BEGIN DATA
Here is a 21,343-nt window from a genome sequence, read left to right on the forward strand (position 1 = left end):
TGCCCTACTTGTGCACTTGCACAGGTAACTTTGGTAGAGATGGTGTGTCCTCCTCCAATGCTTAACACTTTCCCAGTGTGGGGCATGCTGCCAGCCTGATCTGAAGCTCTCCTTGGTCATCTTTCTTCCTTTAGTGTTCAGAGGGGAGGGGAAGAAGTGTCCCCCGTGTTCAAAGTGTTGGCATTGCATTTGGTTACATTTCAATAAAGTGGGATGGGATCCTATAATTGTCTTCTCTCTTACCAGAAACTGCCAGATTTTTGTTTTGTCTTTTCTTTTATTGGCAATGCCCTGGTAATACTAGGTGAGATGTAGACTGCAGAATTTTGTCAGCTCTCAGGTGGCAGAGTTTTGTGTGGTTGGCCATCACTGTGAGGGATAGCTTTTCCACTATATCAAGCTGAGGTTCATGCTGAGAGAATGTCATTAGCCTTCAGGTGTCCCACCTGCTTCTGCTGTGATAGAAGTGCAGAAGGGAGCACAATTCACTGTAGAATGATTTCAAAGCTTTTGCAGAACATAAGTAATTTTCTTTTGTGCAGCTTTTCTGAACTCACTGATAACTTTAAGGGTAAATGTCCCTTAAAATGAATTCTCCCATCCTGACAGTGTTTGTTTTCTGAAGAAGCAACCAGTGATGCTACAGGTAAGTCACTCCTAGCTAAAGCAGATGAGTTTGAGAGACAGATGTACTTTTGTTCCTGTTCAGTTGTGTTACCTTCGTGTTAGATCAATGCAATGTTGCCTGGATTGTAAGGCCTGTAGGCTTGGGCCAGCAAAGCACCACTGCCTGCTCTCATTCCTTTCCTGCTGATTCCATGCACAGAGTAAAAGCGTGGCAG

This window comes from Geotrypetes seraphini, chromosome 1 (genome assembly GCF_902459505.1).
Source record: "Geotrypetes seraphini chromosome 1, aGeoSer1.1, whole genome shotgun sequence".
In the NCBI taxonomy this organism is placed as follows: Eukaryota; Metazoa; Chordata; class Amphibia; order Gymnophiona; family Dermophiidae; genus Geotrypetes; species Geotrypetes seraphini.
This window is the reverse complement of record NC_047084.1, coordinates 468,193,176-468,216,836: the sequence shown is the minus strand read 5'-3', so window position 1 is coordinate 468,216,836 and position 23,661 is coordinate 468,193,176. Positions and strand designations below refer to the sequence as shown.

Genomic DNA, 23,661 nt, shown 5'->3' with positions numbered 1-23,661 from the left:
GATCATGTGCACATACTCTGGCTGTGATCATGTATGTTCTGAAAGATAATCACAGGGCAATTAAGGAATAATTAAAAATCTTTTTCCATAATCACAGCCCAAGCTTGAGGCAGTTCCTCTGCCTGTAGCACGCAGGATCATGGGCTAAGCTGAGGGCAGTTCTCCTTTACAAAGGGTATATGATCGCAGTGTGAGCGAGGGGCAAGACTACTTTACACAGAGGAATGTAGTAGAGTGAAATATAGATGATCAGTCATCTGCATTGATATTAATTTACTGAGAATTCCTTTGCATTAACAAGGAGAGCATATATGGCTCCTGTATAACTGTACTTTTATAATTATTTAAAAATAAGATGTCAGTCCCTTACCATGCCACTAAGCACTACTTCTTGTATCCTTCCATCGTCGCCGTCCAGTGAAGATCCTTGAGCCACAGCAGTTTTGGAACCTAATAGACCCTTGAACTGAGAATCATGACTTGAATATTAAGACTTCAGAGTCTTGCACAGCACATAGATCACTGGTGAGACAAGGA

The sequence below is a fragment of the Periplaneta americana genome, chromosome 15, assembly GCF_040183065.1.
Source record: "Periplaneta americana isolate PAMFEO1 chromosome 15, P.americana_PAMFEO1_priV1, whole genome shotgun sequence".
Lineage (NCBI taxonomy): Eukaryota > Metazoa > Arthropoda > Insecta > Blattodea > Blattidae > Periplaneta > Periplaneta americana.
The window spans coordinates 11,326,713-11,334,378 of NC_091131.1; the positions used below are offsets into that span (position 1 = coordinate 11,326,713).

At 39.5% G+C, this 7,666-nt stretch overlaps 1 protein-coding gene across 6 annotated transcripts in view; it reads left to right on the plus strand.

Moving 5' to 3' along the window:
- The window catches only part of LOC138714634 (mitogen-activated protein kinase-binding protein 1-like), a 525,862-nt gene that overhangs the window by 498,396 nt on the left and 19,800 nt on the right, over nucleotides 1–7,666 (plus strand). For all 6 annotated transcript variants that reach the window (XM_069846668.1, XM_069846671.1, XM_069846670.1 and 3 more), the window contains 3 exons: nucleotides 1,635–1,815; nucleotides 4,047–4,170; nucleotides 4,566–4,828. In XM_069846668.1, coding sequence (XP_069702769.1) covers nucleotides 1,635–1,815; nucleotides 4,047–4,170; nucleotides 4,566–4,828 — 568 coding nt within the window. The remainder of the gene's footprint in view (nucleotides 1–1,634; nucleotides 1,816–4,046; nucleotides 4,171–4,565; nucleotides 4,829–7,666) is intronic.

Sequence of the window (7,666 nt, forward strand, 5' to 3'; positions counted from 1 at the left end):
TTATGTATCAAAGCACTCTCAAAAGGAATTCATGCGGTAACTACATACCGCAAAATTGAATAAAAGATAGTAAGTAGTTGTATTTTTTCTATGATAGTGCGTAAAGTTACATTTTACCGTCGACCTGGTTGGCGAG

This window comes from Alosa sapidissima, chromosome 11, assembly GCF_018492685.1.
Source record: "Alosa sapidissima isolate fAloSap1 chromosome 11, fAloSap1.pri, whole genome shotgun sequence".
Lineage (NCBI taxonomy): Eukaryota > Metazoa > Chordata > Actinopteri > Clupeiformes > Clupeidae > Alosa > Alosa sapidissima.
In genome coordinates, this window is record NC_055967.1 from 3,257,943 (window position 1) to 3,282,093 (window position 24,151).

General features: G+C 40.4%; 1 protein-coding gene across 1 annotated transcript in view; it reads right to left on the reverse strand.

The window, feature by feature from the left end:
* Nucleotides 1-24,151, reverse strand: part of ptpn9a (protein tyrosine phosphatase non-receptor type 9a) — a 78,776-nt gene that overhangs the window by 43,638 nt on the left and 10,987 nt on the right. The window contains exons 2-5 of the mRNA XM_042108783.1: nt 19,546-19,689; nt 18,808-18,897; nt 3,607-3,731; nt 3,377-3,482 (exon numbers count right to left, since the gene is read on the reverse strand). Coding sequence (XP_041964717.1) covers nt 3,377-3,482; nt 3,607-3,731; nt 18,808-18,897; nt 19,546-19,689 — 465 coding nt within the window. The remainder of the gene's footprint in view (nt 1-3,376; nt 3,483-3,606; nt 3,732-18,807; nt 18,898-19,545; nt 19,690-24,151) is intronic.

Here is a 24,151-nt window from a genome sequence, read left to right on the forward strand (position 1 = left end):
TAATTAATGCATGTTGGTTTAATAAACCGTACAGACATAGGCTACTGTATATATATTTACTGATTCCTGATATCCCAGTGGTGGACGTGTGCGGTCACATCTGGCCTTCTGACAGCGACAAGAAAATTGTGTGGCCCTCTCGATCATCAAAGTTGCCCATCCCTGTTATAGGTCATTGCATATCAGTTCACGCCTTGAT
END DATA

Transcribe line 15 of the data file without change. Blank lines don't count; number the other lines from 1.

- The window catches only part of LOC138714634 (mitogen-activated protein kinase-binding protein 1-like), a 525,862-nt gene that overhangs the window by 498,396 nt on the left and 19,800 nt on the right, over nucleotides 1–7,666 (plus strand). For all 6 annotated transcript variants that reach the window (XM_069846668.1, XM_069846671.1, XM_069846670.1 and 3 more), the window contains 3 exons: nucleotides 1,635–1,815; nucleotides 4,047–4,170; nucleotides 4,566–4,828. In XM_069846668.1, coding sequence (XP_069702769.1) covers nucleotides 1,635–1,815; nucleotides 4,047–4,170; nucleotides 4,566–4,828 — 568 coding nt within the window. The remainder of the gene's footprint in view (nucleotides 1–1,634; nucleotides 1,816–4,046; nucleotides 4,171–4,565; nucleotides 4,829–7,666) is intronic.